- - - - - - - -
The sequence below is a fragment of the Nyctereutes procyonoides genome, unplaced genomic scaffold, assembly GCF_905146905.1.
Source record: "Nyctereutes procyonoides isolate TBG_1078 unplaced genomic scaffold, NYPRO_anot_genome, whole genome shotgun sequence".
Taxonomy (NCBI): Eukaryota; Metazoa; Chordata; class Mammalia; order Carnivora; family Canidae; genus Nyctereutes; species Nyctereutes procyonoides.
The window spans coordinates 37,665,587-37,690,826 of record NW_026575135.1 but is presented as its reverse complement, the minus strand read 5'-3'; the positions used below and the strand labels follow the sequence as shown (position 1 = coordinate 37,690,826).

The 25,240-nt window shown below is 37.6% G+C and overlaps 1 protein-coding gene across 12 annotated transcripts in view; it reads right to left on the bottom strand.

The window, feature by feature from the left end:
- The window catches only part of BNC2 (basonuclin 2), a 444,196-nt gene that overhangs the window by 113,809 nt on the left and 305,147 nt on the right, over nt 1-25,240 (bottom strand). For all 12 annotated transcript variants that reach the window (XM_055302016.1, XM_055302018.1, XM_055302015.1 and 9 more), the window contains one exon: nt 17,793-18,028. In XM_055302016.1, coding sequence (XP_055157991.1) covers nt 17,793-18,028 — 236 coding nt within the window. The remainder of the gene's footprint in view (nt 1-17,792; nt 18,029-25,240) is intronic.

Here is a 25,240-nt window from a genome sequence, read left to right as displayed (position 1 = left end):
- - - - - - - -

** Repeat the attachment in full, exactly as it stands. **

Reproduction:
The sequence below is a fragment of the Nyctereutes procyonoides genome, unplaced genomic scaffold, assembly GCF_905146905.1.
Source record: "Nyctereutes procyonoides isolate TBG_1078 unplaced genomic scaffold, NYPRO_anot_genome, whole genome shotgun sequence".
Taxonomy (NCBI): Eukaryota; Metazoa; Chordata; class Mammalia; order Carnivora; family Canidae; genus Nyctereutes; species Nyctereutes procyonoides.
The window spans coordinates 37,665,587-37,690,826 of record NW_026575135.1 but is presented as its reverse complement, the minus strand read 5'-3'; the positions used below and the strand labels follow the sequence as shown (position 1 = coordinate 37,690,826).

The 25,240-nt window shown below is 37.6% G+C and overlaps 1 protein-coding gene across 12 annotated transcripts in view; it reads right to left on the bottom strand.

The window, feature by feature from the left end:
- The window catches only part of BNC2 (basonuclin 2), a 444,196-nt gene that overhangs the window by 113,809 nt on the left and 305,147 nt on the right, over nt 1-25,240 (bottom strand). For all 12 annotated transcript variants that reach the window (XM_055302016.1, XM_055302018.1, XM_055302015.1 and 9 more), the window contains one exon: nt 17,793-18,028. In XM_055302016.1, coding sequence (XP_055157991.1) covers nt 17,793-18,028 — 236 coding nt within the window. The remainder of the gene's footprint in view (nt 1-17,792; nt 18,029-25,240) is intronic.

Here is a 25,240-nt window from a genome sequence, read left to right as displayed (position 1 = left end):